In September 2017, the Web Foundation, A4AI and a number of partners came together to host the first-ever Regional Conference for Francophone Africa on Gender Mainstreaming in ICT Policies and Programmes. Over the course of three days, 80 high-level participants from different sectors in 20 African countries came together to discuss concrete solutions for mainstreaming gender concerns in ICT policy and closing the digital gender divide. Discussions from the conference resulted in the production of the Dakar Declaration, which calls on all actors throughout Francophone Africa to address barriers to online access, use and content development faced by women, and to integrate and promote gender perspectives in the development of public policy.

10. Impacted ICT policy to improve internet affordability for over 600 million people.

We worked with policymakers to develop and shape the policies and regulations needed to drive down the cost of internet access across low- and middle-income countries — where the cost of just 1GB of mobile broadband data can cost up to nearly 45% of a citizen’s average monthly income. The number of national A4AI coalitions working to develop local solutions to barriers to internet access and affordability expanded to a total of seven countries — Nigeria, Ghana, Mozambique, Dominican Republic, Guatemala, Myanmar and Bangladesh — in 2017, and A4AI worked with ECOWAS to develop a new regional policy to achieve universal access. A4AI also submitted comments to open calls for comments on proposed policies in South Africa and Nigeria.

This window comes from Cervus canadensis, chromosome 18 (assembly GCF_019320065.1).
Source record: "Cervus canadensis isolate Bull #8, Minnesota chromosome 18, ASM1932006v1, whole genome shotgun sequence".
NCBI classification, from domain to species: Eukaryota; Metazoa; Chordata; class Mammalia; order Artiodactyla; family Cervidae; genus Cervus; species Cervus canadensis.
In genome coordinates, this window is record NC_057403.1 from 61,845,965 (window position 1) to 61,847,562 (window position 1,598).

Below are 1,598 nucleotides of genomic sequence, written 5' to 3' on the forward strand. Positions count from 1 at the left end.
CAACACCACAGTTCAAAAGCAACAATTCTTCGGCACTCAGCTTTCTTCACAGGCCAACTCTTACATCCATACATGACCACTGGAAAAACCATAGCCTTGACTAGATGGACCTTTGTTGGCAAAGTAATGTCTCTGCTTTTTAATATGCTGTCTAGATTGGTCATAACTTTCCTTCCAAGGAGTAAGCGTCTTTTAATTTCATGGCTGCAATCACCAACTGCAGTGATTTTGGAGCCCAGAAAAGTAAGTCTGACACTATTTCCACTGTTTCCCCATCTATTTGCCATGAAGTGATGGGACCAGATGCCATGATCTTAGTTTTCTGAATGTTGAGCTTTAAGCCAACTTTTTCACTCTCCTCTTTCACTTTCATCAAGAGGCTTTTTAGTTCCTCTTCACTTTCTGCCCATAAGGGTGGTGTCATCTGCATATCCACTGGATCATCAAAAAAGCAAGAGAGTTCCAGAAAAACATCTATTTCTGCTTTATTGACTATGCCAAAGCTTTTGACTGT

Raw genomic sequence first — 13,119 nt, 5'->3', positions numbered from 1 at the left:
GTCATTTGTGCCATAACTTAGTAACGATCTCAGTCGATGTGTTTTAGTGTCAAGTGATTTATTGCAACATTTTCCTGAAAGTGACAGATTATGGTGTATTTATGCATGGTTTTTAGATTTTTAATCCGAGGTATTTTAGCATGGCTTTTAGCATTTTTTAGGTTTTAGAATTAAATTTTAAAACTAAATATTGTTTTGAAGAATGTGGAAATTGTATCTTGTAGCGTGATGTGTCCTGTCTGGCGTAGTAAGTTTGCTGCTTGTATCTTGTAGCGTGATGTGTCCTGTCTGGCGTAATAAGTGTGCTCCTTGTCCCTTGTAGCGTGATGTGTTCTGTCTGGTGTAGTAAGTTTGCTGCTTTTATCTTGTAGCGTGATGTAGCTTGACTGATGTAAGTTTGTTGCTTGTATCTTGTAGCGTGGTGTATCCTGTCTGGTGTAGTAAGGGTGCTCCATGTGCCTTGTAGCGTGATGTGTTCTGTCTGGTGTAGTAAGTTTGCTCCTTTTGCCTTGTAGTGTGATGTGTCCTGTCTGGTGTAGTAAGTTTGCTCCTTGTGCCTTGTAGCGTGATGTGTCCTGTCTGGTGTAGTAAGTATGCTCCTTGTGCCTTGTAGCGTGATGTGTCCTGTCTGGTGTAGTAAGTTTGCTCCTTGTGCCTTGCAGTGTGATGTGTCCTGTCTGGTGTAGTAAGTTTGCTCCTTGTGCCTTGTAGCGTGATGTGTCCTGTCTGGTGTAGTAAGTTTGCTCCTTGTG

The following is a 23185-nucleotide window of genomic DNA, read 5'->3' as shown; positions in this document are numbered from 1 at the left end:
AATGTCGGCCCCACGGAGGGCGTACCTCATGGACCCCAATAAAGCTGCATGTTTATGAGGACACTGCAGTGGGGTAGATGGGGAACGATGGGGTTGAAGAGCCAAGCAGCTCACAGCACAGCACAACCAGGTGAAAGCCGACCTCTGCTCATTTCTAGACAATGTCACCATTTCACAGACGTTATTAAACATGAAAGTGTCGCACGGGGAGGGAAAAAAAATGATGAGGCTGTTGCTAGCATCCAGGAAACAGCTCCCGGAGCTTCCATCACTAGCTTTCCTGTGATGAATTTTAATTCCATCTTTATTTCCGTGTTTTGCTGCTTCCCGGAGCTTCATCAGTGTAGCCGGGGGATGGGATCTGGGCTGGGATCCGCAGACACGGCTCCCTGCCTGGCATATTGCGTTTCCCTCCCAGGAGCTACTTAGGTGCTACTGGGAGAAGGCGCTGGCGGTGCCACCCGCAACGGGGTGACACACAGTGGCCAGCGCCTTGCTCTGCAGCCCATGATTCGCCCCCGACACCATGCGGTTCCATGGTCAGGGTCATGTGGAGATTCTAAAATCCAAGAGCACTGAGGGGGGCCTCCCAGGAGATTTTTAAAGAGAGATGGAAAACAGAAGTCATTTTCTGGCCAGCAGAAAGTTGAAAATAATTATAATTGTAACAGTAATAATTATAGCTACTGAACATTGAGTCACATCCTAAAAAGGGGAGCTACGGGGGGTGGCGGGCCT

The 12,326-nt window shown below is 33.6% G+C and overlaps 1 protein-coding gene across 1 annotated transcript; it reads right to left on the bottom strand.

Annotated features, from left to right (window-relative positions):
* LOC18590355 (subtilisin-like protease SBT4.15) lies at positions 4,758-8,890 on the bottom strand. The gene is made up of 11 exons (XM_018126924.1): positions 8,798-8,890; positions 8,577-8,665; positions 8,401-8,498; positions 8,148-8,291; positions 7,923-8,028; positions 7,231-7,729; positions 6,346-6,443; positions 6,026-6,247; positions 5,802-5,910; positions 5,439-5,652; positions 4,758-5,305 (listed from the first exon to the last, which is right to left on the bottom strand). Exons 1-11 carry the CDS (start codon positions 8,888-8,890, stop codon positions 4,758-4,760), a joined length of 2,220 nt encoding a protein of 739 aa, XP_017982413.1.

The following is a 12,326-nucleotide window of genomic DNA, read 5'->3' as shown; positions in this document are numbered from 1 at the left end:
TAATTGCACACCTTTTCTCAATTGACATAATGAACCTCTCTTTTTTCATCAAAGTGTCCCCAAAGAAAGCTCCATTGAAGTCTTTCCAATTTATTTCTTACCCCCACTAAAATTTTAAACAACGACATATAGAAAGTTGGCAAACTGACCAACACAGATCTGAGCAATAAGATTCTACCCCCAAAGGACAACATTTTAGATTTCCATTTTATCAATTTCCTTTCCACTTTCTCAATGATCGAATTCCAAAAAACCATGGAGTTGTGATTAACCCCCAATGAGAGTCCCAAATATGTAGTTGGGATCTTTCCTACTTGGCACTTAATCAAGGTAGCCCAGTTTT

Finances & how to give

Full details of Web Foundation finances are available in our audited financial statements. Past financial statements and a current list of funders are always available.

Our founder gave the web to the world for free — but fighting for its future comes at a cost.

The Web Foundation relies on donations to fund our fight for a web that serves humanity. Please consider donating to help us tackle the substantial challenges at the frontier of technology and society — and to make sure the future of the web benefits everyone.

To give, donate online or email us at

We are deeply grateful to the individuals, foundations, governments and companies whose support allows the us to fulfil our mission and maintain fiscal responsibility.

A special thank you to all those who supported our work in 2017:

Alex Johnston

Berkman Klein Centre

Department for International Development*



Gesellschaft fuer Internationale Zusammenarbeit (GIZ)



HIVOS Indonesia

Institute for International Education, GTL Fund

International Development Research Centre (IDRC)*


Kaia Miller & Jonathan Goldstein


Marcia Blenko


Omidyar Network*

Open Society Foundation

Rosemary Leith


Sir Tim Berners-Lee


UN Women


Vieira de Almeida

World Bank

Individuals donations below $250

*Donated $100,000 or more